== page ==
The Ministry of Education, Youth and Sport will introduce a pilot scheme which adds financial literacy into school curriculums at target schools in Kampong Cham, Kampot, and Siem Reap provinces.
The classes, which will be added to grades 1 to 12, have the goal of improving students’ understanding of how to manage their money from an early age.
Mok Sarom, deputy head of the ministry’s Education Directorate General, is in charge of the roll-out of the new curriculum. He had observed the trial teaching of the subject in Siem Reap, noting that literacy went beyond letter and numbers.
“We are incorporating financial literacy, information technology and foreign languages in order to respond to the context of Industry 4.0,” he said, referring to the Fourth Industrial Revolution.
Sarom added that the trial of blending the financial knowledge lessons into school curriculums would involve four subjects: mathematics, moral and civic education, basic life skills, and housekeeping, from grades 1 to 12.
He said the ministry had already prepared text books on the subject and had trained lead teachers from the three provinces to deliver the lessons and pass their knowledge on to their colleagues.
Ly Bunna, director of the Siem Reap provincial education department, lauded the initiative, saying it would provide a valuable life skill to students.
“Financial literacy is a good subject that will be used by almost all students in their daily lives. It is great that it will be integrated at such a young age, too,” he said.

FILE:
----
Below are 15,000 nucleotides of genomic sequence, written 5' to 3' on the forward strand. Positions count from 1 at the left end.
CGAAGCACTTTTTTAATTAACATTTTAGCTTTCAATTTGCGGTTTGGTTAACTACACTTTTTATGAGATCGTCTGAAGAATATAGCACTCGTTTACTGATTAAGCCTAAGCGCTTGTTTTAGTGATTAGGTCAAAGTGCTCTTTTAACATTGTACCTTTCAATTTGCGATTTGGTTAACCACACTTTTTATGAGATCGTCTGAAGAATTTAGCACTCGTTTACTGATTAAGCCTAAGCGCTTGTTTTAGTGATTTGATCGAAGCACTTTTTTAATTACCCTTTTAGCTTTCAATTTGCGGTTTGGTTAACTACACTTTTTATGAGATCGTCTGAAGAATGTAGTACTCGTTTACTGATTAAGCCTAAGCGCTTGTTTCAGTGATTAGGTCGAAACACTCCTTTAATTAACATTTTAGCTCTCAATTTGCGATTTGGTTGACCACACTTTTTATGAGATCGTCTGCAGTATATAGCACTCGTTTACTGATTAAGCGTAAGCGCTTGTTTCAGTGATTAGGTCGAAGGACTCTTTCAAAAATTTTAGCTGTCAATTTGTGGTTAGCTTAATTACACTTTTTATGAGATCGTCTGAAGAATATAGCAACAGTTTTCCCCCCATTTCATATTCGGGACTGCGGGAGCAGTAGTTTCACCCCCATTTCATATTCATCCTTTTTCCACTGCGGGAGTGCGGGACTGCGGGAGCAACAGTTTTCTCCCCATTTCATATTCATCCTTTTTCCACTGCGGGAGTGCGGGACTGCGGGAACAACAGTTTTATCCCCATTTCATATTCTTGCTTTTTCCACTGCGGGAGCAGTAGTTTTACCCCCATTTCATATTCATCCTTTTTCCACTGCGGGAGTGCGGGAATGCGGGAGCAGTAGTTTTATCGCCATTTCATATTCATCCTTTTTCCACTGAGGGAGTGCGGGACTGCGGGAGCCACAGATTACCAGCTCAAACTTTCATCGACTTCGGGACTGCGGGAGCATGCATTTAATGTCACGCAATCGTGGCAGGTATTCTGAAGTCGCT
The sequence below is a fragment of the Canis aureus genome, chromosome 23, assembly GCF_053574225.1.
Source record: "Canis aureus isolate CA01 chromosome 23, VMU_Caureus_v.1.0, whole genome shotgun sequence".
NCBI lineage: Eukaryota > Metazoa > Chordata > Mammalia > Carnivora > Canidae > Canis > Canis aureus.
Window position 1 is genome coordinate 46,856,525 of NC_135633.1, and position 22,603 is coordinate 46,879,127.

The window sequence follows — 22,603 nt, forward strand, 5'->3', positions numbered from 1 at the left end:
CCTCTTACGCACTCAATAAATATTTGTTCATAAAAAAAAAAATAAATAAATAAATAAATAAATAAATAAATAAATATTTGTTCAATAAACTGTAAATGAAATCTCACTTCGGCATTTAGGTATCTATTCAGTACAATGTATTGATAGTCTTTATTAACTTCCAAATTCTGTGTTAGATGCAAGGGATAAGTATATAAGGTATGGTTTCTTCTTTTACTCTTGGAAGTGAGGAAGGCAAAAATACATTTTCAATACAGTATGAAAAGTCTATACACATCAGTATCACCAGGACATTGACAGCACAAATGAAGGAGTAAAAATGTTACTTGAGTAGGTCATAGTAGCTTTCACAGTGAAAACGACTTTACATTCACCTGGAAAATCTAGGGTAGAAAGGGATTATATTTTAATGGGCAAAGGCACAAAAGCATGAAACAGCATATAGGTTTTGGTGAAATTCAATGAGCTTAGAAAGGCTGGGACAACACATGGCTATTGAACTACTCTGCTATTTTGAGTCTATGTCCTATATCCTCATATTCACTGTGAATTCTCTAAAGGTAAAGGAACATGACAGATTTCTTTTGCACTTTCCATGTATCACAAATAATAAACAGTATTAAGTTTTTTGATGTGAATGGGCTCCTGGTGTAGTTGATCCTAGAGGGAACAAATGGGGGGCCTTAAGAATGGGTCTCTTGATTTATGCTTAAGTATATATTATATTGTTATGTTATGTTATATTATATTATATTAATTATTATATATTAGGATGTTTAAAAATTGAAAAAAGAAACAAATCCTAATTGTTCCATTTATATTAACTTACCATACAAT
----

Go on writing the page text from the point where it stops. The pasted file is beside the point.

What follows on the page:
He added that as it is still in the developmental stage, its integration into the four subjects is not completely smooth as yet.
“We have identified a few small difficulties during the trial phase; we are looking into improving the integration process before it becomes part of the nationwide school curriculum,” he said.
According to Bunna, the trial in Siem Reap is being carried out at Hun Sen Roluos Secondary School in Prasat Bakong district and Muk Neak Primary School in Siem Reap town.
Ouk Chayavy, president of the Cambodian Independent Teachers’ Association, supported the integration of the topic into school curriculums, but suggested that it should begin at secondary school level, grade 7, when students are more mature.
“I think grade 1 is too early to understand financial matters. I think the time would be better spent on Khmer language skills. Some students even reach grade 7 without being able to read Khmer script fluently,” she said.
The goal of the extra classes is to develop the financial nous of students, particularly when it comes to loans, credit and their general attitude to money management, said a training manual at Muk Neak Primary School.